Earlier this month, Tencent Music (NYSE: TME) nixed its exclusive music deals to comply with an “antitrust” penalty from the Chinese government. Now, TikTok parent company ByteDance is reportedly preparing to launch a competing music streaming platform.
Beijing-based ByteDance reportedly intends to launch the music streaming app – tentatively called Feilo and referred to as Luna internally – in China sometime later this year, according to Google’s translation of a Mandarin-language report from 36Kr (NASDAQ: KRKR).
The concise report also notes that ByteDance’s streaming service will utilize a tried-and-proven algorithm from the outset in an effort to reach consumers, while the initially mentioned “invalidation of Tencent’s exclusive copyright may bring new opportunities” as ByteDance looks to “develop its domestic music business.”
Despite the reach of TikTok (known as Douyin in China) and the government order that ended most of Tencent Music’s exclusive deals, it’s unclear whether ByteDance’s rumored music streaming service will be able to develop a meaningful market presence out of the gate.
Tencent Music – which operates the QQ Music, Kugou Music, and Kuwo Music streaming services – boasted 66 million paid users as of Q2 2021, along with 623 million online-music mobile monthly active users (MAUs). Additionally, the order to give up exclusive music contracts has left in place certain deals with indie acts and labels, including a 30-day “exclusive release period for new songs.”
Especially as the Chinese music market continues to grow, it’s possible that the temporary availability of some new tracks solely on Tencent Music services could remain a major selling point for fans. Also worth noting is that the streaming service of Hangzhou-headquartered NetEase (NASDAQ: NTES), Cloud Village, shelved plans for a $1 billion IPO in Hong Kong last month, amid the Chinese government’s crackdown on tech companies. ByteDance, on the other hand, is reportedly considering moving forward with its IPO plans next year.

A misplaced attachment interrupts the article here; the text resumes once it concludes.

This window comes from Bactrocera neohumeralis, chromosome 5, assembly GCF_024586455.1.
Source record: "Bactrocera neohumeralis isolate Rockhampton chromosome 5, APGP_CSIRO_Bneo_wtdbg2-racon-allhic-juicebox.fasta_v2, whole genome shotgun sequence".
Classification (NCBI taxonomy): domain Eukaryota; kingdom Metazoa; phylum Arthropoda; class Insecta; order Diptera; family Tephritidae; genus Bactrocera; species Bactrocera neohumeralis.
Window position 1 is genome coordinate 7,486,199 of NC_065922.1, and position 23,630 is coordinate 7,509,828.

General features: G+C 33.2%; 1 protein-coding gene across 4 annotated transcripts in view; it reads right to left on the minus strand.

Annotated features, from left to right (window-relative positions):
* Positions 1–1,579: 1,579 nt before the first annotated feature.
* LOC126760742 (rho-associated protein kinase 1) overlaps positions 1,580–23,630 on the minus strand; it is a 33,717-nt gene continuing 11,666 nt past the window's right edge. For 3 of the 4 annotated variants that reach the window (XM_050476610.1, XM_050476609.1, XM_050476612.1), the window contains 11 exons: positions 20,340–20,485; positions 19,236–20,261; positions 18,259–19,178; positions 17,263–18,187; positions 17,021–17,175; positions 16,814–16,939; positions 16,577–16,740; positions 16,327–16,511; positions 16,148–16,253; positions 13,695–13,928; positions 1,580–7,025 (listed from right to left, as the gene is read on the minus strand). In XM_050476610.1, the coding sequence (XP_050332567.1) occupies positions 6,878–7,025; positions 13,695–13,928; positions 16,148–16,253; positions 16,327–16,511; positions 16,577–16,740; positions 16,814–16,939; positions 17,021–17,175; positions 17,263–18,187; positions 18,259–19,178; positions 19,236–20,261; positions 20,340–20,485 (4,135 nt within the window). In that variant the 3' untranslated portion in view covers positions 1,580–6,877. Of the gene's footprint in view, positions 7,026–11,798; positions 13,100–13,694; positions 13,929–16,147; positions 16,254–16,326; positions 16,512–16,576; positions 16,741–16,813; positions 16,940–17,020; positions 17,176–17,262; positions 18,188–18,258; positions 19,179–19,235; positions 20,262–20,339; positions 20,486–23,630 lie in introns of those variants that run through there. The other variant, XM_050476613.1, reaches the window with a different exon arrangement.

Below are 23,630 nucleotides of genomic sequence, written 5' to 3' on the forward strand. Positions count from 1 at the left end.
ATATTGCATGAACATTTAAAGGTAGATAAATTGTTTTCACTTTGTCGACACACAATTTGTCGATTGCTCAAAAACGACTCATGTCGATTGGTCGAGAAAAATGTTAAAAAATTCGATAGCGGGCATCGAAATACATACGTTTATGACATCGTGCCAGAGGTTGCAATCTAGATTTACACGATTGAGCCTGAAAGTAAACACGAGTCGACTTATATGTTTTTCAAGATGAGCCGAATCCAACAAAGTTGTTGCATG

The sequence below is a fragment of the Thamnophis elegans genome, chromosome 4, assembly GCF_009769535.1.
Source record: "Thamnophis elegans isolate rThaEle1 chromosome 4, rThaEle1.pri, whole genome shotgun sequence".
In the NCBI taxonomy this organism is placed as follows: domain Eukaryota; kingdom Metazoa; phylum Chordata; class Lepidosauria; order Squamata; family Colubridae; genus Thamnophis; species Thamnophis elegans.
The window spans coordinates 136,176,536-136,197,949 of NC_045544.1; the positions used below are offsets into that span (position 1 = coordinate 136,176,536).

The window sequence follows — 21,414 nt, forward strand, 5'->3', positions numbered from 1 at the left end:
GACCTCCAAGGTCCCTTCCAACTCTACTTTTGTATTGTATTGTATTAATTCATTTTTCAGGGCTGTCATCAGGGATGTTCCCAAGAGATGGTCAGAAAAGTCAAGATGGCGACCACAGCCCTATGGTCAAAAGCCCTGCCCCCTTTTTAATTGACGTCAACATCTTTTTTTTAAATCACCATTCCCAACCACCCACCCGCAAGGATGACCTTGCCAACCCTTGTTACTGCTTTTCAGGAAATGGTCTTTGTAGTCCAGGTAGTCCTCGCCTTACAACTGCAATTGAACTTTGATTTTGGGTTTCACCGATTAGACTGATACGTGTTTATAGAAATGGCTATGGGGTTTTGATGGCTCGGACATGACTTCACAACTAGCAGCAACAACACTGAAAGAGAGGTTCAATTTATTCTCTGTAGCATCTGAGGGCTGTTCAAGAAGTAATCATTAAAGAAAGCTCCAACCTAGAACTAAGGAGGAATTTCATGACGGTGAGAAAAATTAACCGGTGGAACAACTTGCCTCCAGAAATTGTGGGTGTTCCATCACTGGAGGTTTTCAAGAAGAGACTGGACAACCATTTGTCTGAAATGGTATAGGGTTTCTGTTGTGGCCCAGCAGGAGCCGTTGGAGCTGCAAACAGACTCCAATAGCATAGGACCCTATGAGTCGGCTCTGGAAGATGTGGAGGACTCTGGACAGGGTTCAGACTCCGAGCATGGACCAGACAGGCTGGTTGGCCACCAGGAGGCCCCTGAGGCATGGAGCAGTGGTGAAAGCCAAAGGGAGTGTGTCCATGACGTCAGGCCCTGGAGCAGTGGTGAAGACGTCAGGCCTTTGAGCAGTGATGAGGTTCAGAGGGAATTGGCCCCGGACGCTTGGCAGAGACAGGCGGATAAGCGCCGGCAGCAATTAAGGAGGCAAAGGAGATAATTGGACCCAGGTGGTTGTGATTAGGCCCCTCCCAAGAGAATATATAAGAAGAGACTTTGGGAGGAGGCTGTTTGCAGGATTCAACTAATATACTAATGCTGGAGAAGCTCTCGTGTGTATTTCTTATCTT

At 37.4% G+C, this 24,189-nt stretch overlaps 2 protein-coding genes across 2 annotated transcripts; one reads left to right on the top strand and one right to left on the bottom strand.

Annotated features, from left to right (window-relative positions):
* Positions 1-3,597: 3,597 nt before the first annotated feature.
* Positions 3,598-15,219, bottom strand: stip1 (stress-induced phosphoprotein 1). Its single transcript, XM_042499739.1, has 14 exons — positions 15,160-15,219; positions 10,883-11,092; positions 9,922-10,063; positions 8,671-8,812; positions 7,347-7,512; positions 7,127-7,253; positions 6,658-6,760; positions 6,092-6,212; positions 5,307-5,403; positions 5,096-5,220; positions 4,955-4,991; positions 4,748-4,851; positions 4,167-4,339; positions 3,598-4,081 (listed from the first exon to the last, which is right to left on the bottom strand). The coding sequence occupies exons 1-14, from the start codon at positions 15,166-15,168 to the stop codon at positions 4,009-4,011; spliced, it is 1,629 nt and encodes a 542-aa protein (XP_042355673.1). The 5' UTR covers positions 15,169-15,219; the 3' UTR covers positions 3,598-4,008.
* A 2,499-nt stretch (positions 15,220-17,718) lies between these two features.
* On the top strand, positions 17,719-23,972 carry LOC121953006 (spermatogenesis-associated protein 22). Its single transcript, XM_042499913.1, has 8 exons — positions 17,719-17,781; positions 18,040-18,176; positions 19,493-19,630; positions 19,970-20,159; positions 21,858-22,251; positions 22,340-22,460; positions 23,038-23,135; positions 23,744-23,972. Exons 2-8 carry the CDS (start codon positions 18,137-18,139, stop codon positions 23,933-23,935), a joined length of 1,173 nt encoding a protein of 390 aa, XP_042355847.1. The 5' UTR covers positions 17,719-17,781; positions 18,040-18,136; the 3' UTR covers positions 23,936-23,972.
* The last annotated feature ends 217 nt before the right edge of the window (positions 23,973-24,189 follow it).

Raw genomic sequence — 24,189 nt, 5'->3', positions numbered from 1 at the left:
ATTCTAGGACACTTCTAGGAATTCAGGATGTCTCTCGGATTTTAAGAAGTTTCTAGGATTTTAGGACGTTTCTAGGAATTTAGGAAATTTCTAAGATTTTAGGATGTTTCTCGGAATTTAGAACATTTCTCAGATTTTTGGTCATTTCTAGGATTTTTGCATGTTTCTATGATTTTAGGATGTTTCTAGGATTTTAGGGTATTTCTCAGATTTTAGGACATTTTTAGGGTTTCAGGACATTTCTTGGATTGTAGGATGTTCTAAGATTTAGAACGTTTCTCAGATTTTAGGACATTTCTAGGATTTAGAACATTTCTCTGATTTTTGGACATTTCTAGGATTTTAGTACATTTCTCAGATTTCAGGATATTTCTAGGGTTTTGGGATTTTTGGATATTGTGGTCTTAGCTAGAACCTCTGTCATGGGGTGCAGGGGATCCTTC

On the penalty front, Alibaba in April was slapped with a $2.8 billion “antitrust” fine, whereas internet- and AI-focused Baidu (NASDAQ: BIDU) was issued a comparatively minor $77,000 or so charge in March “for having made acquisitions without notifying authorities.”
A joint venture formerly backed by ByteDance – not the company itself – was likewise made to pay $77,000 for the purported infraction. Amid this conspicuous absence of external scrutiny for ByteDance proper, a “Chinese government fund” one month ago bought “a small stake in a domestic operating unit of ByteDance,” according to Nikkei Asia, besides taking a position on the operating unit’s board.
TikTok – which has reportedly surpassed YouTube in average watch time per user in the US and the UK – remains the subject of far-reaching security and privacy criticism. U.S. lawmakers have launched an inquiry into the app’s expanded biometric data collections, for instance, while the Ireland Data Protection Commission recently unveiled a separate investigation into the app’s data-transfer policies.